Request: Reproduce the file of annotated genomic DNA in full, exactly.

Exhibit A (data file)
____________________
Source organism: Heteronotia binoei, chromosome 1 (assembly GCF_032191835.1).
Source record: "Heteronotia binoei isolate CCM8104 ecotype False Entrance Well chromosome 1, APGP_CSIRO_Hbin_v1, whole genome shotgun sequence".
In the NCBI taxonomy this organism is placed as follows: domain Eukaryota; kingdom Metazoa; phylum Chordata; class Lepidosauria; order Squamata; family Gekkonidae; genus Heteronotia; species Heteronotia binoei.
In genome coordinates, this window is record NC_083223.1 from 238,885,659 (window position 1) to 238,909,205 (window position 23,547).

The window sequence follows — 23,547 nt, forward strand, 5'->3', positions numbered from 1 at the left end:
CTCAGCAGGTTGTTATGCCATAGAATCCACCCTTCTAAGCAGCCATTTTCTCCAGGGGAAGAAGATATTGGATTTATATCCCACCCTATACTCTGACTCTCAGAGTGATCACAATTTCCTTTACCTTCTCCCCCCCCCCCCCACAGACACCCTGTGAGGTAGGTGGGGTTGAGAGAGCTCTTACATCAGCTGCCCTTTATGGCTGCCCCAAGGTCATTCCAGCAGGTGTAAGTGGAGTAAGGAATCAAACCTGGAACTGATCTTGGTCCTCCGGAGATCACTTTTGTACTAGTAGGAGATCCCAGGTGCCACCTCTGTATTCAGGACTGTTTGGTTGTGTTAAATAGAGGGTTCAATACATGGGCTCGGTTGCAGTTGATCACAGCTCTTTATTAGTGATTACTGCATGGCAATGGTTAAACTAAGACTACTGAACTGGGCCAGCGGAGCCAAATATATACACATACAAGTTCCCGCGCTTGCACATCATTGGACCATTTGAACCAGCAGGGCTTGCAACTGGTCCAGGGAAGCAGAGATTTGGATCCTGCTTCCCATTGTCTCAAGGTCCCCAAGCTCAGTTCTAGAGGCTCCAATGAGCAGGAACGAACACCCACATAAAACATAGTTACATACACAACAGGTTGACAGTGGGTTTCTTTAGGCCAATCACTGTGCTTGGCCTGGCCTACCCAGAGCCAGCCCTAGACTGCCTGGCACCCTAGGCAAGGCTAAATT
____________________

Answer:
Source organism: Heteronotia binoei, chromosome 1 (assembly GCF_032191835.1).
Source record: "Heteronotia binoei isolate CCM8104 ecotype False Entrance Well chromosome 1, APGP_CSIRO_Hbin_v1, whole genome shotgun sequence".
In the NCBI taxonomy this organism is placed as follows: domain Eukaryota; kingdom Metazoa; phylum Chordata; class Lepidosauria; order Squamata; family Gekkonidae; genus Heteronotia; species Heteronotia binoei.
In genome coordinates, this window is record NC_083223.1 from 238,885,659 (window position 1) to 238,909,205 (window position 23,547).

The window sequence follows — 23,547 nt, forward strand, 5'->3', positions numbered from 1 at the left end:
CTCAGCAGGTTGTTATGCCATAGAATCCACCCTTCTAAGCAGCCATTTTCTCCAGGGGAAGAAGATATTGGATTTATATCCCACCCTATACTCTGACTCTCAGAGTGATCACAATTTCCTTTACCTTCTCCCCCCCCCCCCCACAGACACCCTGTGAGGTAGGTGGGGTTGAGAGAGCTCTTACATCAGCTGCCCTTTATGGCTGCCCCAAGGTCATTCCAGCAGGTGTAAGTGGAGTAAGGAATCAAACCTGGAACTGATCTTGGTCCTCCGGAGATCACTTTTGTACTAGTAGGAGATCCCAGGTGCCACCTCTGTATTCAGGACTGTTTGGTTGTGTTAAATAGAGGGTTCAATACATGGGCTCGGTTGCAGTTGATCACAGCTCTTTATTAGTGATTACTGCATGGCAATGGTTAAACTAAGACTACTGAACTGGGCCAGCGGAGCCAAATATATACACATACAAGTTCCCGCGCTTGCACATCATTGGACCATTTGAACCAGCAGGGCTTGCAACTGGTCCAGGGAAGCAGAGATTTGGATCCTGCTTCCCATTGTCTCAAGGTCCCCAAGCTCAGTTCTAGAGGCTCCAATGAGCAGGAACGAACACCCACATAAAACATAGTTACATACACAACAGGTTGACAGTGGGTTTCTTTAGGCCAATCACTGTGCTTGGCCTGGCCTACCCAGAGCCAGCCCTAGACTGCCTGGCACCCTAGGCAAGGCTAAATT